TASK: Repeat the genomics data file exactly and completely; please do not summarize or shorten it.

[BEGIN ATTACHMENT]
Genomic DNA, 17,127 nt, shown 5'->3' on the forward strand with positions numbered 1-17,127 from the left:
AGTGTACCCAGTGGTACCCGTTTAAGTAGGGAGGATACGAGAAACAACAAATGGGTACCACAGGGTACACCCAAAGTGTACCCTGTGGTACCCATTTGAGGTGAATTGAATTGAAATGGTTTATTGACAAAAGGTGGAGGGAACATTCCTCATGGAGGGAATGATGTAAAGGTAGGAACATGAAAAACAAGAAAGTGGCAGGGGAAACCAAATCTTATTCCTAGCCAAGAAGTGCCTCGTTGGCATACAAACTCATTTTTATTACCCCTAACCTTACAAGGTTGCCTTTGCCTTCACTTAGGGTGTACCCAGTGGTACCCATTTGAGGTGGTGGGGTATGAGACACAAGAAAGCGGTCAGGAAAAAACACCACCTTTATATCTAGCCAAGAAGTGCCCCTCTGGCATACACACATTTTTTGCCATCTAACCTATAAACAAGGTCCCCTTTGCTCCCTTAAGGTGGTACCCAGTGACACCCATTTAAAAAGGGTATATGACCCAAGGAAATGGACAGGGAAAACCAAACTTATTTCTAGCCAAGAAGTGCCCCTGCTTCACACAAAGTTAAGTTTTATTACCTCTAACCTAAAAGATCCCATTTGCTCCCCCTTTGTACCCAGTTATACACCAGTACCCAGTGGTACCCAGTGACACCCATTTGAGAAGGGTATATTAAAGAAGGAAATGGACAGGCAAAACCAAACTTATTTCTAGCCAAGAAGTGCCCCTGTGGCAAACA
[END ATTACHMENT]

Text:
Genomic DNA, 17,127 nt, shown 5'->3' on the forward strand with positions numbered 1-17,127 from the left:
AGTGTACCCAGTGGTACCCGTTTAAGTAGGGAGGATACGAGAAACAACAAATGGGTACCACAGGGTACACCCAAAGTGTACCCTGTGGTACCCATTTGAGGTGAATTGAATTGAAATGGTTTATTGACAAAAGGTGGAGGGAACATTCCTCATGGAGGGAATGATGTAAAGGTAGGAACATGAAAAACAAGAAAGTGGCAGGGGAAACCAAATCTTATTCCTAGCCAAGAAGTGCCTCGTTGGCATACAAACTCATTTTTATTACCCCTAACCTTACAAGGTTGCCTTTGCCTTCACTTAGGGTGTACCCAGTGGTACCCATTTGAGGTGGTGGGGTATGAGACACAAGAAAGCGGTCAGGAAAAAACACCACCTTTATATCTAGCCAAGAAGTGCCCCTCTGGCATACACACATTTTTTGCCATCTAACCTATAAACAAGGTCCCCTTTGCTCCCTTAAGGTGGTACCCAGTGACACCCATTTAAAAAGGGTATATGACCCAAGGAAATGGACAGGGAAAACCAAACTTATTTCTAGCCAAGAAGTGCCCCTGCTTCACACAAAGTTAAGTTTTATTACCTCTAACCTAAAAGATCCCATTTGCTCCCCCTTTGTACCCAGTTATACACCAGTACCCAGTGGTACCCAGTGACACCCATTTGAGAAGGGTATATTAAAGAAGGAAATGGACAGGCAAAACCAAACTTATTTCTAGCCAAGAAGTGCCCCTGTGGCAAACA